As a creative, your bread and butter is the work you produce. When that’s the case, it’s easy to get caught up in doing many things to build your brand and publicize your work. Disconnecting from social media can feel like a luxury you can’t afford.
Yet it can seem like an endless list of channels to keep up with, from your website to blog, mailing list, and multiple social media profiles. Especially with social networks, things are ever-evolving. It can often seem that just as you’ve mastered Instagram stories, IGTV rolls out. What will come next?
If you’re feeling exhausted from keeping up with the social media machine, there is another way.
How did we get here?
Social media and technology originally evolved to connect people. Yet today, it often does the opposite, breeding competition and making people feel isolated. But the problem is not these platforms in itself. The problem is when we allow “best practices” and rules like “post at least one time a day” to dictate how we use them.
In doing so, we forget that platforms are just that – platforms to give people a voice. And it is up to us to decide what we want to put out there. So much content we see on social media feels repetitive and uninspired. And the people creating all this content feel like there’s not enough time to put enough content up across all the different platforms where their audience can be found.
Why? Because too often, this content is force-fit into the standard “rules” of how the medium should be used. So why follow the rules? Why not break them? As artists, we know that creativity comes from going against the flow. And when it comes to being in the public space online, there is no better place to start being unconventional and creative.
Disconnecting to stay inspired
What does this mean in practice? Many creative thinkers believe that it starts with the work you do offline. Want to have something actually worth sharing, instead of contributing to the noise floating around social media? Start offline. Inspiration doesn’t happen when you’re trying to churn out another witty Tweet. Inspiration comes when you step away from the keyboard and the noise.
Warren Ellis, graphic novelist, writer, public speaker and author of the NYT best-selling novel Gun Machine, writes:
“The trick, for me, is carving out time for things and trying to do them with some wit…. I am not ready for the world until I’ve had my 45 minutes with four espressos in the back garden with earbuds in…. I spend a lot of time on my own, and mostly in my office.”
Sophia Breene, a writer at Greatist.com, explains:
“Scheduling regular “rest time” in the form of unplugging makes sense—like a muscle, the brain needs recovery time in order to develop and grow (and in this case, retain new memories). In fact, shutting off completely may be crucial: One University of Michigan study found that participants who walked in the woods after learning something new were more likely to retain it, suggesting that a little quiet time is essential to optimizing brain function.”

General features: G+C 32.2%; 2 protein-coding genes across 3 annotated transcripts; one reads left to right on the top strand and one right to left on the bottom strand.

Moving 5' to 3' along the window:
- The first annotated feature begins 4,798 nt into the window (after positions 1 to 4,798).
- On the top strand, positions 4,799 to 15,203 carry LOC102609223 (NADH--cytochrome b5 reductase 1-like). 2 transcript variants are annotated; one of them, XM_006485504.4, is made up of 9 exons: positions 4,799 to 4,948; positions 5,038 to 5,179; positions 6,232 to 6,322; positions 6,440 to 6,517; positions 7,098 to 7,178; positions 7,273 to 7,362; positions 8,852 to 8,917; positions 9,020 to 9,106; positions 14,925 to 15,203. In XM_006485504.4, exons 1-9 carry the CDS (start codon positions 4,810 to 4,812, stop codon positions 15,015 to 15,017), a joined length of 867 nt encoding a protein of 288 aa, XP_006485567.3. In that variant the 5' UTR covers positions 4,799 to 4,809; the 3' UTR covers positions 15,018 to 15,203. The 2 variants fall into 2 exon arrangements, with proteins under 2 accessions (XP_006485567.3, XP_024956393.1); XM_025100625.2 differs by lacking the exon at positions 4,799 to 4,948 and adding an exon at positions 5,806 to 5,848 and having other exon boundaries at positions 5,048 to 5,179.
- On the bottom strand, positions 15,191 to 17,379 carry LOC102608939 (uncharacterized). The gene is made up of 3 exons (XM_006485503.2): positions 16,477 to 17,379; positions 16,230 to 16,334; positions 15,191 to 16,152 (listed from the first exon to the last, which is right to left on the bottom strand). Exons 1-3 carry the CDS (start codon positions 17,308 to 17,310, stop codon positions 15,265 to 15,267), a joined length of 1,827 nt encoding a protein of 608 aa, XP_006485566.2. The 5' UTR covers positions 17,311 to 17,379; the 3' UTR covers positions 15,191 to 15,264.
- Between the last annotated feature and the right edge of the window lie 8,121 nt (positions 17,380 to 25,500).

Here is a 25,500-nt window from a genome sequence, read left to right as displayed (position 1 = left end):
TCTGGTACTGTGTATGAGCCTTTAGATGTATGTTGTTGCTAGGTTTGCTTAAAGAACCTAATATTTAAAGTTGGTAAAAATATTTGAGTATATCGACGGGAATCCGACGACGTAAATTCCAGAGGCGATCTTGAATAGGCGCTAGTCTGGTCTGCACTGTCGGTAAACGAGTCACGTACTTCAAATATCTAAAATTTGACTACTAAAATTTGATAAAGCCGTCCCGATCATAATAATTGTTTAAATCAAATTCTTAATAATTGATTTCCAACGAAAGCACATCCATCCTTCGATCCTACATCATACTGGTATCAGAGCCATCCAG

And as the much-loved writer and political activist Anne Lammott wisely said:
“Almost everything will work again if you unplug it for a few minutes, including you.”
Going against the norm when you connect
What else can you do to swim against the current and create great work that is worth sharing? You don’t have to shun social media completely. You still need to give your audience a way to discover you. But you can change the way the game is played and do social media differently.
Jaron Lanier is a computer scientist and is one of the most celebrated tech philosophy writers in the world. He wrote in his book You Are Not A Gadget a list of things “you can do to be a person instead of a source of fragments to be exploited by others”:
- Create a website that expresses something about who you are that won’t fit into the template available to you on a social networking site.
- Post a video once in a while that took you one hundred times more time to create than it takes to view.
- Write a blog post that took weeks of reflection before you heard the inner voice that needed to come out.
- If you are twittering, innovate in order to find a way to describe your internal state instead of trivial external events, to avoid the creeping danger of believing that objectively described events define you, as they would define a machine.
Or, you can cherry-pick and select just one or two platforms that work the best for you. Creative thought leader and artist Austin Kleon writes:
“…it is increasingly hard to justify much time spent [on Twitter] and on other social media sites, like Instagram. (I have not deleted my Facebook account, but I rarely sign in there.) That’s why I continue to write [on my website] every day and keep up my weekly newsletter, both of which produce better thinking and better work from me and give me a stronger, deeper connection to my audience.”
You don’t need to fill your every waking moment with being “out there” on the Internet. Warren Ellis sums up the beauty of disconnecting brilliantly:
“You don’t have to live in public on the internet if you don’t want to. Even if you’re a public figure, or micro-famous like me. I don’t follow anyone on my public Instagram account. No shade on those who follow me there, I’m glad you give me your time – but I need to be in my own space to get my shit done. You want a “hack” for handling the internet? Create private social media accounts, follow who you want and sit back and let your bespoke media channels flow to you. These are tools, not requirements. Don’t let them make you miserable. Tune them until they bring you pleasure.”